Self-Assembly of Small Molecules for Organic Photovoltaic Applications

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Organic photovoltaic (OPV) solar cells aim to provide efficient, flexible and lightweight photovoltaics (PV) with simple processing and low-cost. Advances in device optimization, structural and molecular design, as well as mechanistic understanding have helped increase device efficiency and performance. Within the framework of active layer optimization, systematically improving bulk heterojunction (BHJ) morphology could improve the power conversion efficiency of OPVs. However, most strategies aimed at improving morphology focus on annealing methods or the use of solvent additives. Rational approaches in supramolecular self-assembly can potentially offer additional control over the morphology of BHJ active layers and lead to improved power conversion efficiencies. In Chapter 2, the author explores the effect of molecular shape on the assembly of electron donating small molecules, and its ensuing effect on OPV performance. Two tripodal ‘star-shaped’ donor molecules with diketopyrrolopyrrole (DPP) side chains were used to generate solution-processed BHJ OPVs. It was found that the tripod molecules neither aggregate in solution nor form crystalline domains in thin films when a branched alkyl solubilizing group is used. On the other hand, linear alkyl chains promote the formation of one-dimensional (1D) nanowires and crystalline domains as well. This work demonstrated that the one-dimensional assembly of donor molecules enhances the performance of the corresponding solution-processed OPVs by 50%. This is attributed to the reduction of trap states in the 1D nanowires, resulting in a significant increase in the fill factor of the devices. In Chapter 3, experiments are described in which the electron donor is a hairpin-shaped molecule containing a trans-1,2-diamidocyclohexane core and two DPP conjugated segments, and a fullerene derivative as the electron acceptor. Self-assembly of the donor molecule is driven by the synergistic interaction between hydrogen bonds and π–π stacking, and under proper conditions this results in the formation of long supramolecular nanowires that enhance charge transport and device efficiencies. The efficiencies of these devices were found to be 54% greater than those built with analogous donor small molecules containing only the conjugated structure. In addition, it was shown that a stepwise cooling process with minimal solution stirring is necessary to create robust wires that are not disrupted upon addition of acceptor molecules. This resulted in a 400-fold increase in device efficiency compared to those formed by simple mixing of donor and acceptor molecules. To further improve OPV device efficiency using hydrogen bonding in small molecule electron donors, the use of hydrogen bonding in linear molecules with DPP was investigated and this work is described in chapter 4. Two asymmetric derivatives were compared: one containing an amide bond, capable of forming hydrogen bonds, and a second one contained an ester bond in the same position. Although both molecules have very similar optoelectronic properties, films of the ester revealed greater crystallinity and π–π stacking, as characterized by grazing incidence x-ray diffraction. In great contrast, active layers formed with the amide derivative formed short fiber-like supramolecular aggregates with much smaller domain sizes and less order as characterized by atomic force microscopy and X-ray diffraction. Interestingly, devices fabricated with the amide-fullerene donor-acceptor combination have greater short circuit currents, leading to devices that are 50% more efficient than those built with the ester derivative. We concluded that the effective competition of hydrogen bonding over extensive π–π stacking results in morphologies that lead to higher photovoltaic efficiencies. Taken together, the findings in this work demonstrate improved OPV device efficiency by use of supramolecular self-assembly and the control of shape of donor molecules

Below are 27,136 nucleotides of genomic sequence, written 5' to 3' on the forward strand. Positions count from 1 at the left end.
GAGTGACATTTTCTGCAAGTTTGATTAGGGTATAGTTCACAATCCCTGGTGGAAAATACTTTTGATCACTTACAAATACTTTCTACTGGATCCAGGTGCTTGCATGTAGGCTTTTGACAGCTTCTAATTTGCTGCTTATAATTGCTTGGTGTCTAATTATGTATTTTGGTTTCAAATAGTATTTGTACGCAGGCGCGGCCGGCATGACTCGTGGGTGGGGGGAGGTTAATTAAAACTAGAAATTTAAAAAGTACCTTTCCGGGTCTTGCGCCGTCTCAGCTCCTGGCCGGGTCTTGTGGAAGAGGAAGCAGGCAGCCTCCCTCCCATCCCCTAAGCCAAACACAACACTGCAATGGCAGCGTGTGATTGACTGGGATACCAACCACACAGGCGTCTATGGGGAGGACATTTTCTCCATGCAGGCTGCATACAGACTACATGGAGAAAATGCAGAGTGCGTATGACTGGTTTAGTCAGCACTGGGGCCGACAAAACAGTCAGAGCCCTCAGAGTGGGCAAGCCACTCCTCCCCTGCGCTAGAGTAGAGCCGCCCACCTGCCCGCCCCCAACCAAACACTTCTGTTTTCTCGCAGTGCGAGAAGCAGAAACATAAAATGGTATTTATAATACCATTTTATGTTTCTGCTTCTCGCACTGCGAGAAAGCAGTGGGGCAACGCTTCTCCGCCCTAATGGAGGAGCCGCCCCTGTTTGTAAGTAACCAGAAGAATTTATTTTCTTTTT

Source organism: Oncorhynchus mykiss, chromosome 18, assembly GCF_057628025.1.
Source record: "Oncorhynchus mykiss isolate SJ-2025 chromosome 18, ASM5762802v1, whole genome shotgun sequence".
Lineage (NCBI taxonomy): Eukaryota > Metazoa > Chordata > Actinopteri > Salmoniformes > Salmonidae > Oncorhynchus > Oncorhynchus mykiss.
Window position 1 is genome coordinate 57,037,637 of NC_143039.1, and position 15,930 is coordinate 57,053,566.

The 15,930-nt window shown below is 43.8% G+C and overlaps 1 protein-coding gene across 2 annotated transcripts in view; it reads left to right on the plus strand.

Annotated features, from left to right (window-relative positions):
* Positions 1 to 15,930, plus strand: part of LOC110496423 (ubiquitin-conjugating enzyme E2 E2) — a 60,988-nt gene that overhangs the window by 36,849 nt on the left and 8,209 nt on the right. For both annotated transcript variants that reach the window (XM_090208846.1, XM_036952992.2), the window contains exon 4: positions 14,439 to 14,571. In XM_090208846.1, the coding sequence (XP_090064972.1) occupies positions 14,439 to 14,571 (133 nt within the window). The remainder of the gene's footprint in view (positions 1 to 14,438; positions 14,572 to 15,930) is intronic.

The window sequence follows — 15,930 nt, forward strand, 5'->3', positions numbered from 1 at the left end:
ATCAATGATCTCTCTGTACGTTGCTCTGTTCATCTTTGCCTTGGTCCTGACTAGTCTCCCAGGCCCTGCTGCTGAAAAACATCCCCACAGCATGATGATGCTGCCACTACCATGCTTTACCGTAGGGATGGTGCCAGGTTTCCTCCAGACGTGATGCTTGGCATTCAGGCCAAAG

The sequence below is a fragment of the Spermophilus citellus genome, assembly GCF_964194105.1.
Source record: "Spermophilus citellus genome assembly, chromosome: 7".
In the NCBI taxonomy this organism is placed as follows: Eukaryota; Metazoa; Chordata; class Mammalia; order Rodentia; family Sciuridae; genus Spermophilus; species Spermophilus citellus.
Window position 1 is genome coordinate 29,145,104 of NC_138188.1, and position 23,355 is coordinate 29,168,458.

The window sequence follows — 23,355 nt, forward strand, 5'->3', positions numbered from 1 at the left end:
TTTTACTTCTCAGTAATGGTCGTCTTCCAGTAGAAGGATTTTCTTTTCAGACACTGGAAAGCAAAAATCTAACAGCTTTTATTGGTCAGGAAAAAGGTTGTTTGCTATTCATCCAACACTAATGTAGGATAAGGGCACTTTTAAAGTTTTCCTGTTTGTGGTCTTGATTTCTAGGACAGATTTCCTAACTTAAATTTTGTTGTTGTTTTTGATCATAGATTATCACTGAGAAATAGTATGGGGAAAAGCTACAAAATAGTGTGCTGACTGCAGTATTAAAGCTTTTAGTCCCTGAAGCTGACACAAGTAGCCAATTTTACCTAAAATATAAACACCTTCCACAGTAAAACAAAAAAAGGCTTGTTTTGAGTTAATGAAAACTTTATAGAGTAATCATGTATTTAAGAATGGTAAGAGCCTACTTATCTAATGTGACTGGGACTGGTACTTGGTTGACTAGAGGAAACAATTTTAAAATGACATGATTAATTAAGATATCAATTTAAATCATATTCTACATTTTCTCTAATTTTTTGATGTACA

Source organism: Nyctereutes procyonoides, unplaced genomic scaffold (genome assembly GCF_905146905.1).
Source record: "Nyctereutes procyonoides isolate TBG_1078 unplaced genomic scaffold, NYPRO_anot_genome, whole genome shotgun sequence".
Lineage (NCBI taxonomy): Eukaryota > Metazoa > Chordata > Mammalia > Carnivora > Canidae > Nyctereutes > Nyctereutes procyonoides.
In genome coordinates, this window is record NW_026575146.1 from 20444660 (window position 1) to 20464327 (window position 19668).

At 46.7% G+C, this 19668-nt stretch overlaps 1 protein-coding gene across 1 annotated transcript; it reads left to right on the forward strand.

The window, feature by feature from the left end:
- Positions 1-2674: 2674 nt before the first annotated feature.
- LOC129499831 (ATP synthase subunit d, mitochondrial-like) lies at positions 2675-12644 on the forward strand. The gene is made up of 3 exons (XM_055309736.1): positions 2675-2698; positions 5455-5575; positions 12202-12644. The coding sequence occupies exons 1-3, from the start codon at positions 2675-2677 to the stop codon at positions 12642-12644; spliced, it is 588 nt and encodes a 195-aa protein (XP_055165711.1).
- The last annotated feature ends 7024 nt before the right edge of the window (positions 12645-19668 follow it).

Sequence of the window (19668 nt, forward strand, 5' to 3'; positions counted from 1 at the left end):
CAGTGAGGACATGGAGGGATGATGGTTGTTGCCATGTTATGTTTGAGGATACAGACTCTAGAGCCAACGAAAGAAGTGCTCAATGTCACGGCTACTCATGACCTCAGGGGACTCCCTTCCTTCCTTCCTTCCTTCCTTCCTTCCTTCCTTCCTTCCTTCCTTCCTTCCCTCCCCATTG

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  • 02/19/2018
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